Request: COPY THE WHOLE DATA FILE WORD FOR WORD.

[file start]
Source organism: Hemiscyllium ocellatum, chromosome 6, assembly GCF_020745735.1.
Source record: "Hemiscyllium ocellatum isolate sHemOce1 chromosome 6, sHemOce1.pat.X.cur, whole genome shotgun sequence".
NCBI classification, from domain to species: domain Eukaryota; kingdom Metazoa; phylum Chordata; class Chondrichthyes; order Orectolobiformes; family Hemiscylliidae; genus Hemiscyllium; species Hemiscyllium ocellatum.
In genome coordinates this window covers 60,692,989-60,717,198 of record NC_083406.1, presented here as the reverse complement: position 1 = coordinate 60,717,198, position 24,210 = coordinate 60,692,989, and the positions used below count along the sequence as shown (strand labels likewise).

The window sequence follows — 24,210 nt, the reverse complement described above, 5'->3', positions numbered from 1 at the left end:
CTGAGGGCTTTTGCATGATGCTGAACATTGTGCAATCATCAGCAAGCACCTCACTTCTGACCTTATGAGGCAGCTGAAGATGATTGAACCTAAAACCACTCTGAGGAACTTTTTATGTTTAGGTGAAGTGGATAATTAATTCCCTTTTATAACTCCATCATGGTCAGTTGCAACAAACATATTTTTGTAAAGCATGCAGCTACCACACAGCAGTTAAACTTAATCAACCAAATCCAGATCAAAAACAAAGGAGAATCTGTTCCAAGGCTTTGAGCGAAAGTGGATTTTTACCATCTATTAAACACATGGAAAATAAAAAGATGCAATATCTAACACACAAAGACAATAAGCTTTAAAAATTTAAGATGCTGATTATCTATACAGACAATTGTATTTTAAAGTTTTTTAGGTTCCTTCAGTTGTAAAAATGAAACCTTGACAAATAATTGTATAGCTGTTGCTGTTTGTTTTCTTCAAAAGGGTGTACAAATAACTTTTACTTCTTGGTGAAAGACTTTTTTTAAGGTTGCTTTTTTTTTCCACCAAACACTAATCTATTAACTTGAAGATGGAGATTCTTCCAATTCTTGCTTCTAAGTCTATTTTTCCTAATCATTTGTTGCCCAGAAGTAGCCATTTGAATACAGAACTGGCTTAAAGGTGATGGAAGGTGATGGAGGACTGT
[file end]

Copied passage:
Source organism: Hemiscyllium ocellatum, chromosome 6, assembly GCF_020745735.1.
Source record: "Hemiscyllium ocellatum isolate sHemOce1 chromosome 6, sHemOce1.pat.X.cur, whole genome shotgun sequence".
NCBI classification, from domain to species: domain Eukaryota; kingdom Metazoa; phylum Chordata; class Chondrichthyes; order Orectolobiformes; family Hemiscylliidae; genus Hemiscyllium; species Hemiscyllium ocellatum.
In genome coordinates this window covers 60,692,989-60,717,198 of record NC_083406.1, presented here as the reverse complement: position 1 = coordinate 60,717,198, position 24,210 = coordinate 60,692,989, and the positions used below count along the sequence as shown (strand labels likewise).

The window sequence follows — 24,210 nt, the reverse complement described above, 5'->3', positions numbered from 1 at the left end:
CTGAGGGCTTTTGCATGATGCTGAACATTGTGCAATCATCAGCAAGCACCTCACTTCTGACCTTATGAGGCAGCTGAAGATGATTGAACCTAAAACCACTCTGAGGAACTTTTTATGTTTAGGTGAAGTGGATAATTAATTCCCTTTTATAACTCCATCATGGTCAGTTGCAACAAACATATTTTTGTAAAGCATGCAGCTACCACACAGCAGTTAAACTTAATCAACCAAATCCAGATCAAAAACAAAGGAGAATCTGTTCCAAGGCTTTGAGCGAAAGTGGATTTTTACCATCTATTAAACACATGGAAAATAAAAAGATGCAATATCTAACACACAAAGACAATAAGCTTTAAAAATTTAAGATGCTGATTATCTATACAGACAATTGTATTTTAAAGTTTTTTAGGTTCCTTCAGTTGTAAAAATGAAACCTTGACAAATAATTGTATAGCTGTTGCTGTTTGTTTTCTTCAAAAGGGTGTACAAATAACTTTTACTTCTTGGTGAAAGACTTTTTTTAAGGTTGCTTTTTTTTTCCACCAAACACTAATCTATTAACTTGAAGATGGAGATTCTTCCAATTCTTGCTTCTAAGTCTATTTTTCCTAATCATTTGTTGCCCAGAAGTAGCCATTTGAATACAGAACTGGCTTAAAGGTGATGGAAGGTGATGGAGGACTGT